If U.S. lawmakers are intent on following Europe's lead, with stark government austerity measures to cut back on rising national debt, a small but determined band of protesters will oblige them with the same reaction Greece, Italy and other nations have received.
They are doing in New York as they did in Rome a few days ago, as the "Occupy Wall Street" enters its second week of marches, chants, and peper-sprayed clashes with police.
There have been at least 100 arrests through midday Sunday, according to the New York Daily News, which covered the latest march, from Zuccotti Park near Wall Street up to Union Square.
About the substance of the protests, the reviews are mixed at best.
Ginia Bellafante detects little grounding in actual disputes over policy among the protesters in a column for The New York Times. Beneath the lark of rule-breaking (and occasional nudity) there is little momentum toward actual change or reform, Bellafante argues.
The group’s lack of cohesion and its apparent wish to pantomime progressivism rather than practice it knowledgably is unsettling in the face of the challenges so many of its generation face — finding work, repaying student loans, figuring out ways to finish college when money has run out. But what were the chances that its members were going to receive the attention they so richly deserve carrying signs like “Even if the World Were to End Tomorrow I’d Still Plant a Tree Today”?
Spirits are high, nonetheless, even among some of those arrested. The New York Observer was receiving text messages from one protester whose hands were bound with zip ties in a paddy wagon, while others at protest HQ were busy analyzing what participants felt was a "blackout" by the news media.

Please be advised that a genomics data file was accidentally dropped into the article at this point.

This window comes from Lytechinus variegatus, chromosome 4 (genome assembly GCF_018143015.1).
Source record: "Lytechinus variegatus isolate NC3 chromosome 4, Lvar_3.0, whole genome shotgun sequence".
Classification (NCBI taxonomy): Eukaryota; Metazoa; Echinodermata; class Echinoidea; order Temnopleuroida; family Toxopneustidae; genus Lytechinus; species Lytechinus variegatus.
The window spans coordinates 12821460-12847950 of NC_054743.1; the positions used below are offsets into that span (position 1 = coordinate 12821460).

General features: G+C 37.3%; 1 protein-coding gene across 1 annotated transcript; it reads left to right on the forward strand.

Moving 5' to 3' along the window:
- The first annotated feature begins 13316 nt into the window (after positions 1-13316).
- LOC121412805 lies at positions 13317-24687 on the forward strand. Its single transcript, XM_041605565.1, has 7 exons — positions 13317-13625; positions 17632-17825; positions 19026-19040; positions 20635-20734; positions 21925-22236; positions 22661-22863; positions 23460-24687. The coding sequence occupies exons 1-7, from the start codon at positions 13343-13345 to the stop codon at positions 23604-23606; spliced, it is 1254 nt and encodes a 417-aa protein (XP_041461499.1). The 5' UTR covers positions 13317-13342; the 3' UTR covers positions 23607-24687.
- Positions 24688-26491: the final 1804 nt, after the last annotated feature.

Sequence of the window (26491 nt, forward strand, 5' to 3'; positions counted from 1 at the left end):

“It’s difficult for the media to build a narrative because this is a leaderless protest,” said Patrick Bruner, the bony 23-year-old, dressed in a black t-shirt and black pants, who was orchestrating the public relations effort. Mr. Bruner, a recent graduate with an English degree, lives in Bed-Stuy and has been looking for a job for months–he heard about the protest by word-of-mouth and headed down to Liberty Plaza last week to volunteer. He shaved his punkish haircut this morning after reading a New York Times story that portrayed the protest as a motley crew of anarchists, hippies and delinquents.
Mr. Bruner’s phone rang. “Hi this is Patrick Bruner, Occupy Wall Street,” he said. “How can I help you?”
Meanwhile, the use of force by police to control protesters was drawing sympathy for some of those arrested, though not from city officials. Gawker and other outlets posted video of arrests from the protests, some of which seemed likely to provoke further outrage from supporters of the marchers.
So: action, controversy, and coverage. But is this likely to lead to the sort of convulsive debate that is now happening in countries across the Eurozone. Austerity and riot in Italy and Greece have led to debate about a "crisis of capitalism" and the future of the people who will suffer most from anti-debt policies that privilege austerity and cuts over raising revenue and tax rates. If Bellafante's thesis is to be believed, the heat and light, the self-satisfying chants and sign-waving and arrests will all mean little if all the organizing effort can't be put toward an actual policy goal.
Update: Good point by some commenters below. This video of an NYPD officer pepper-spraying (or maybe it's MACE?) two women posing no threat to anyone is stunning. James Fallows says it best: cruel and cowardly.
This article is from the archive of our partner The Wire.